Wednesday, July 15, 2009
Well, I did say in my first post that it might be six months between updates. Actually, it's closer to nine. Wow, that's pretty bad. Granted, I have been busy: trying to get an eBay business off the ground, working as a Mystery Shopper (more on that later), getting the kids back to classes (remember, we homeschool, so most of my day is eaten up by that), and trying to keep the house clean and running efficiently.
So, how has all that been going? Terrible. Our eBay account got hacked, draining our linked Paypal account, leaving us with no money available to ship items, so that came out of our household money. I would be more surprised by this, but it happened once before, many years ago. That time we had a pretty established name on eBay; this time it was just starting up. So, to hell with eBay, Paypal and their lousy security.
The Mystery Shopper thing? Pretty interesting, and somewhat lucrative as a part-time income for a stay-home Dad. Just sign up with one of over 200 companies online, including Corporate Research International, Marketforce, Gapbusters (if you love McDonald's), and so on. Then, once you have an account with one or more, pick and choose which jobs you want and when you want to do them. What do you have to do? Just follow the guidelines for the job you've chosen, usually going to a specific store or restaurant, interact with an employee or two, buy something, and head back home. Last, fill out an online report, scan/photograph any receipts or relevant paperwork, and send it off to the mystery shopping company. They compile the results and pass them on to the store or restaurant.
Sounds nice, doesn't it? It was, until my van broke down. The axle on our Ford Windstar actually snapped. Not only is this going to cost us around $900 to fix, but we're without wheels until it comes back. I've had to turn down nearly two weeks' worth of jobs, including some I'd already scheduled. The main drawback to mystery shopping is the initial overhead: you spend money out of your own pocket during the shop (or, as the call it, "audit"), then wait for your paycheck to come in. Most of the jobs you take reimburse you for your purchases -up to a certain amount- and pay a fee for performing the work. Generally, the jobs pay 2:1 ratio, if you spend ten bucks at McDonald's you get around $20 back.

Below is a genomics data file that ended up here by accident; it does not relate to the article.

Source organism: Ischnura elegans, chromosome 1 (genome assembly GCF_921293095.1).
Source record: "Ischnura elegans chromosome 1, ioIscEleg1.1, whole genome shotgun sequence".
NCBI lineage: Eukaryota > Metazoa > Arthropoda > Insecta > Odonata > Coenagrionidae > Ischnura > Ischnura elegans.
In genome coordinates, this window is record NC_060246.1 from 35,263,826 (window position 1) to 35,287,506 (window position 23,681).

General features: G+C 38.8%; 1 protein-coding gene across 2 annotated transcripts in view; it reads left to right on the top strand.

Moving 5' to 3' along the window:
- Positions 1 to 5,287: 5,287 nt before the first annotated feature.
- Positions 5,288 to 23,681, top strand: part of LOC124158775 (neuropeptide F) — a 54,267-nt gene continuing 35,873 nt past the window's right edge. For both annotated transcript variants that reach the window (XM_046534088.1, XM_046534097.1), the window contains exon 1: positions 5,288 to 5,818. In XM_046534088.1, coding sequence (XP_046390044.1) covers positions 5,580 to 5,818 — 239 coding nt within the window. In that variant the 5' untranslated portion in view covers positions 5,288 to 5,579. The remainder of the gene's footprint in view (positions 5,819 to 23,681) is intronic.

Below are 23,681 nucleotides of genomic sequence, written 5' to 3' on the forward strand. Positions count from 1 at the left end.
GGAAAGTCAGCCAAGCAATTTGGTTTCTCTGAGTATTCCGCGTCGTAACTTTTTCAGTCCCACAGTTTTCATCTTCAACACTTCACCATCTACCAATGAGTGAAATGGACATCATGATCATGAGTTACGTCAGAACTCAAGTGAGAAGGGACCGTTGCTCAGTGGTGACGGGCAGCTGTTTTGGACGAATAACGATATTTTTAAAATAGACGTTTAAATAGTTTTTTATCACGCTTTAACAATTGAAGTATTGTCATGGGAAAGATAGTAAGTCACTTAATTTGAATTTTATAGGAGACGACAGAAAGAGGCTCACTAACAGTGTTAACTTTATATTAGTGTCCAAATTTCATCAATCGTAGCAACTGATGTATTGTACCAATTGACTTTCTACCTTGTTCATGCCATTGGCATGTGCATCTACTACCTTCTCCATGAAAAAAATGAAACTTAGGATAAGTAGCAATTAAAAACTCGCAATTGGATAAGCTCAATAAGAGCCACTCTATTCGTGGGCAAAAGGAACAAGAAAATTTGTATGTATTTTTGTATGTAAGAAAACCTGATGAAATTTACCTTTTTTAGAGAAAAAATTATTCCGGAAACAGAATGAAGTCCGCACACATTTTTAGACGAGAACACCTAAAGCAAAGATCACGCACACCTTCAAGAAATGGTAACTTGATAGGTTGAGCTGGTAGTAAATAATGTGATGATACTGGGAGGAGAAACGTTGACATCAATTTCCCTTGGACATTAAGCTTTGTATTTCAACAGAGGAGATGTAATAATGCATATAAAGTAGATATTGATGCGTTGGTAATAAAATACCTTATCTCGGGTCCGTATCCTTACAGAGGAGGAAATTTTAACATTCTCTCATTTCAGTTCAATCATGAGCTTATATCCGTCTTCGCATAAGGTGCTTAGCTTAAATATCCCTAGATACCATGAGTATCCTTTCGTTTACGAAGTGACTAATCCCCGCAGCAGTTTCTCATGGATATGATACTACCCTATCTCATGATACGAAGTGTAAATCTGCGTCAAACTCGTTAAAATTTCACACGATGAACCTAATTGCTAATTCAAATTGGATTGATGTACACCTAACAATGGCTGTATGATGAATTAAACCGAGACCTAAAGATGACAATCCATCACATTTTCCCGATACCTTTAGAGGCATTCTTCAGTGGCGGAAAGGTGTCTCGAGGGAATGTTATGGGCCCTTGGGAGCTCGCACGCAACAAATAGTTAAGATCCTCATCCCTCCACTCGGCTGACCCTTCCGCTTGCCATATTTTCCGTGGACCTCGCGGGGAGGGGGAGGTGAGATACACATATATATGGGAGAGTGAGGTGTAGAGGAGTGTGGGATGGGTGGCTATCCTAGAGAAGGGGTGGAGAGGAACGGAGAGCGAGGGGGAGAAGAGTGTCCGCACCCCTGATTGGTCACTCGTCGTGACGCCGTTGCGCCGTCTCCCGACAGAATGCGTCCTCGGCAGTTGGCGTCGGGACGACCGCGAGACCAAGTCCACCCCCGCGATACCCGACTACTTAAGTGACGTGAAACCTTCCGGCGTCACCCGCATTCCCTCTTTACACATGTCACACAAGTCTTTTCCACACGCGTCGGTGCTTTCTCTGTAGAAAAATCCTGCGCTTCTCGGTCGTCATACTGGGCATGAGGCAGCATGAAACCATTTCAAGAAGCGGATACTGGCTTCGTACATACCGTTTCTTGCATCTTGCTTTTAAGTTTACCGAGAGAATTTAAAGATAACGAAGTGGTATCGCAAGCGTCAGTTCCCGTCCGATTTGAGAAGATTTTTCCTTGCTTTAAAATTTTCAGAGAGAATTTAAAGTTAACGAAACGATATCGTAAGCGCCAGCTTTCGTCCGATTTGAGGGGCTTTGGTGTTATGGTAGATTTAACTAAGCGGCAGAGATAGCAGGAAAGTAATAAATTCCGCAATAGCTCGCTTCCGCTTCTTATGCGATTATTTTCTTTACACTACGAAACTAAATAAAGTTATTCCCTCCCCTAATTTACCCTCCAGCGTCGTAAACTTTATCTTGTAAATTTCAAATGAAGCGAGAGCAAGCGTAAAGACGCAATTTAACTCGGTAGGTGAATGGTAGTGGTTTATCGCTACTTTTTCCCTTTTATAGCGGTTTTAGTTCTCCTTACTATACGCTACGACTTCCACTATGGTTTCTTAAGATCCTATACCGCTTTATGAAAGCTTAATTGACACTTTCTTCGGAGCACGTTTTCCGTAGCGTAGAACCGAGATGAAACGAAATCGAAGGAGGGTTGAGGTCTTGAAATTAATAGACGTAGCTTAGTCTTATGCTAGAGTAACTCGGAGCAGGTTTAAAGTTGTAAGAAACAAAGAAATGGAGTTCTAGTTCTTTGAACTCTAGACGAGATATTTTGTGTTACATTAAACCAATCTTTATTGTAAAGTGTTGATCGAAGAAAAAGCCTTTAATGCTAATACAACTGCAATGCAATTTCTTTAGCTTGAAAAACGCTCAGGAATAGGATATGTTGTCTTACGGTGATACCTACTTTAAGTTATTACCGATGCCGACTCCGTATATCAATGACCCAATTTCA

So, in my situation, I've spent about $100-150 in the past four weeks, with no return yet. That wouldn't be a problem, if two of the three companies I work for didn't operate through Paypal. I may never get paid. As for school, dealing with lost jobs, towing the car, negotiating with the mechanic (who has been very accommodating so far), and busing it everywhere, it's been hard to get any teaching done.
And don't get me started on housework.
On a bright note, my wife found this in a bag of cherries she bought a couple weeks ago:
Yes, that's a cherry with a wiener. The ever-elusive male of the cherry species. I call it: The Dinglecherry. Yes, I am childish and sophomoric, thank you.
So, other than the cherry, that's my sob story for this month. Between car troubles, working through the summer (and now picking up a part-time job in the evenings to pay for the repairs), school, travelling, and whatnot, I've barely had time to work on this blog. On a side note, I just got hired by Examiner.com in Columbus as their "Stay-at-Home Dad" correspondent, which means more work for me, but getting paid to do it. Yay! I think.